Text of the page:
It's interesting how story is taken up in this book, and nee
Nov 24, 2009 John rated it really liked it
The gallows humor in this novel verges on hilarity at times, but you know from the beginning that life is not going to be pleasant from now on for the tightly-knit group of friends who are its main characters. They are living in -- and are minor officials of -- a military dictatorship run by another of their old friends. Personal paranoia and vendettas masquerade as politics in the claustrophobic world of the elite in an impoverished African country, where all the bigshots know each other and wh ...more
Feb 18, 2013 Sareene rated it really liked it  ·  review of another edition
A great book looking at the "postcolonial" condition. Achebe uses a fictional country, but, really, it could be any nation who finds itself free for the first time in a century or two and is trying to figure out how to rule itself. Human nature is bound to get in the way: greed, the thirst for power, and the obligation to rebel against tyranny. At times it seems that the Western reader is pushed out through the use of pidgin, but I do think that this book, more than the story of Africa, is a sto ...more
Feb 24, 2012 George rated it it was ok
An interesting read about contemporary, post-colonial African politics. The story is set in the fictional country of Kangan, and revolves around political unsteadiness + corruption and the emotional connection between a small cluster of people, some very important in the government of the country and others that are just normal folk. Decent plot, well-written and accessible, and something that I wouldn't normally choose to read. I don't think that I'll rush to get another Achebe novel but I'm gl ...more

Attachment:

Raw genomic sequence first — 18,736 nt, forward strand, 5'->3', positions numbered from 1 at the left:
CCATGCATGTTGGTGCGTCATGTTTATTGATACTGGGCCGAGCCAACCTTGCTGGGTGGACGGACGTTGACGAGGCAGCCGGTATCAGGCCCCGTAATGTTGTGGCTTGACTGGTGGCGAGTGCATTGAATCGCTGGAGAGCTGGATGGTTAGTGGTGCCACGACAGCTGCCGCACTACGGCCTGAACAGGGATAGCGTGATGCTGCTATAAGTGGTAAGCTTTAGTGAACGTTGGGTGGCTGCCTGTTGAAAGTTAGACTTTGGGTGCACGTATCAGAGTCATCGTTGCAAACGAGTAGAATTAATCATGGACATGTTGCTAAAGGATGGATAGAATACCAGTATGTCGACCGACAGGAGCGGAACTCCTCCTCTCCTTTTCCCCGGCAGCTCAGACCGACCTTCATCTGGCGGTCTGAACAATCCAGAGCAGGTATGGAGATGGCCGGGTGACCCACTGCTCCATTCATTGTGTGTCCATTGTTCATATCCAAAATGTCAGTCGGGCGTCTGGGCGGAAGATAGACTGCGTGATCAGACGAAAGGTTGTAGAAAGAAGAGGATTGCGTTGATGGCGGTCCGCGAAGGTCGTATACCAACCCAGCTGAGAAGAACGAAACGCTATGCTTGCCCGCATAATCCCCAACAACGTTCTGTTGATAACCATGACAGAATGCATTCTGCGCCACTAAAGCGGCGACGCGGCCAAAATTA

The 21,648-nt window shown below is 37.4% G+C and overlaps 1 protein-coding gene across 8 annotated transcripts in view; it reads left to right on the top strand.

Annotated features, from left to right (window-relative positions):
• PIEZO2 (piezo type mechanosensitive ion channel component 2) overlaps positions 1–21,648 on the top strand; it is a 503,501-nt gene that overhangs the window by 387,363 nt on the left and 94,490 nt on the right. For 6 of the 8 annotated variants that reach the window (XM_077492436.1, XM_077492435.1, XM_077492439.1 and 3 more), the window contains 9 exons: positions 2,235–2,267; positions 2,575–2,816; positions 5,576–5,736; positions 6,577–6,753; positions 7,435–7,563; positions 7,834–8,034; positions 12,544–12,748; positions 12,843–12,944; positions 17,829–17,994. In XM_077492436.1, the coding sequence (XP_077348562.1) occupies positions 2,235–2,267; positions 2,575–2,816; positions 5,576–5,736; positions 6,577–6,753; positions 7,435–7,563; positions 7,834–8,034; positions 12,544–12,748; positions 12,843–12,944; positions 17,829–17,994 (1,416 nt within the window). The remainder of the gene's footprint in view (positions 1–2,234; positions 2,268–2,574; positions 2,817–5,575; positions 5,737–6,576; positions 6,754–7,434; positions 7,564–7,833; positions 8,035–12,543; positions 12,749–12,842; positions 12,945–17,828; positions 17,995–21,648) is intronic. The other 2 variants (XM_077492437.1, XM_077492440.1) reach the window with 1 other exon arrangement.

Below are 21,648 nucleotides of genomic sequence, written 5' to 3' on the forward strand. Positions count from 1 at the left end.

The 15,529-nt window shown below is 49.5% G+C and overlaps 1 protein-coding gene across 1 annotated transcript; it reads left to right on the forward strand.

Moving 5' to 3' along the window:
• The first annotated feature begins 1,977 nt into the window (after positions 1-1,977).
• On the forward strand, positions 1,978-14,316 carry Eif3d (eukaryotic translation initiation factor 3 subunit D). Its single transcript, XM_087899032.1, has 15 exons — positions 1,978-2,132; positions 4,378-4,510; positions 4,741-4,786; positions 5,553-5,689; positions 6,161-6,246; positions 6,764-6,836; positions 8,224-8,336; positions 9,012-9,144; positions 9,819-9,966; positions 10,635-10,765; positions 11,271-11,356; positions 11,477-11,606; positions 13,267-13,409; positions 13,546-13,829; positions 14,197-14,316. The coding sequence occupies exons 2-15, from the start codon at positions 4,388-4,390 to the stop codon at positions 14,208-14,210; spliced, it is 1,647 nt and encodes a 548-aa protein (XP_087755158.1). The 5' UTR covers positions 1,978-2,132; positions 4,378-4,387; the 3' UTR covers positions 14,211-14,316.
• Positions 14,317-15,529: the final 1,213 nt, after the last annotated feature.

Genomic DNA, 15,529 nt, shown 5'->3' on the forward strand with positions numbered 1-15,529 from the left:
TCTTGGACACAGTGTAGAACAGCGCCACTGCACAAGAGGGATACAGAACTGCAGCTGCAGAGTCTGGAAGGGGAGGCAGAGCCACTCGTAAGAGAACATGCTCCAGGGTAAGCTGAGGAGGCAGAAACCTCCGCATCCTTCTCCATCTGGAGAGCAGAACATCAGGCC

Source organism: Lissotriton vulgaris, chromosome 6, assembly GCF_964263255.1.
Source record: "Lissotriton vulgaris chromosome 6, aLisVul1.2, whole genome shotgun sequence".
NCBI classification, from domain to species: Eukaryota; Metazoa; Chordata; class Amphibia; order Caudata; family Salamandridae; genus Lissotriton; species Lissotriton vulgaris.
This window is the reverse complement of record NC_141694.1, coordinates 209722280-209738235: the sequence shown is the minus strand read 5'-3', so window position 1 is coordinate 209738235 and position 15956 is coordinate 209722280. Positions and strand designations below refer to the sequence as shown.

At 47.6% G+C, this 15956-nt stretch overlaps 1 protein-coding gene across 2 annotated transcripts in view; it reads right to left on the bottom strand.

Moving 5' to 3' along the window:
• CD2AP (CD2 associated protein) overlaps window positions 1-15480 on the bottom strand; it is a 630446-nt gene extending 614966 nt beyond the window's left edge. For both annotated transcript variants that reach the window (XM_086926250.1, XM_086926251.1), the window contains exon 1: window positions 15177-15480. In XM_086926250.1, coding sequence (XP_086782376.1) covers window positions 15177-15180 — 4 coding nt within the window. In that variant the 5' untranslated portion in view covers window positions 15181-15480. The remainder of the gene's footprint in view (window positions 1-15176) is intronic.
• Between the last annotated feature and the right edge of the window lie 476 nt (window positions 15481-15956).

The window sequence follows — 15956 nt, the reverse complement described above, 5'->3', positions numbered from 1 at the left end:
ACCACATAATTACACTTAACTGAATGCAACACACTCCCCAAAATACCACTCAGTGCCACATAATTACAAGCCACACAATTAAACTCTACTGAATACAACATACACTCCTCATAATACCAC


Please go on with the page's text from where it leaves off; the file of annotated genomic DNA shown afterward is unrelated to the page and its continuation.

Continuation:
Bram Peeters
Jun 14, 2016 Bram Peeters rated it it was amazing
It took some time to get past the first 20 pages, but I found this a very good read. The language isn't trivial, the story is dense and has enough thriller quality as well as social/political commentary to make it both entertaining and thought provoking. And it feels real, which isn't a given for a story about a West-African dictator-in-the-making.

So yes, I do understand why it ends up on lists of great modern novels and I'd say it is a must-read for anyone who cares about the world and good bo
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Chinua Achebe was a novelist, poet, professor at Brown University and critic. He is best known for his first novel, Things Fall Apart (1958), which is the most widely read book in modern African literature.

Raised by Christian parents in the Igbo town of Ogidi in southeastern Nigeria, Achebe excelled at school and won a scholarship for undergraduate studies. He became fascinated with world religion
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“While we do our good works let us not forget that the real solution lies in a world in which charity will have become unnecessary.” 709 likes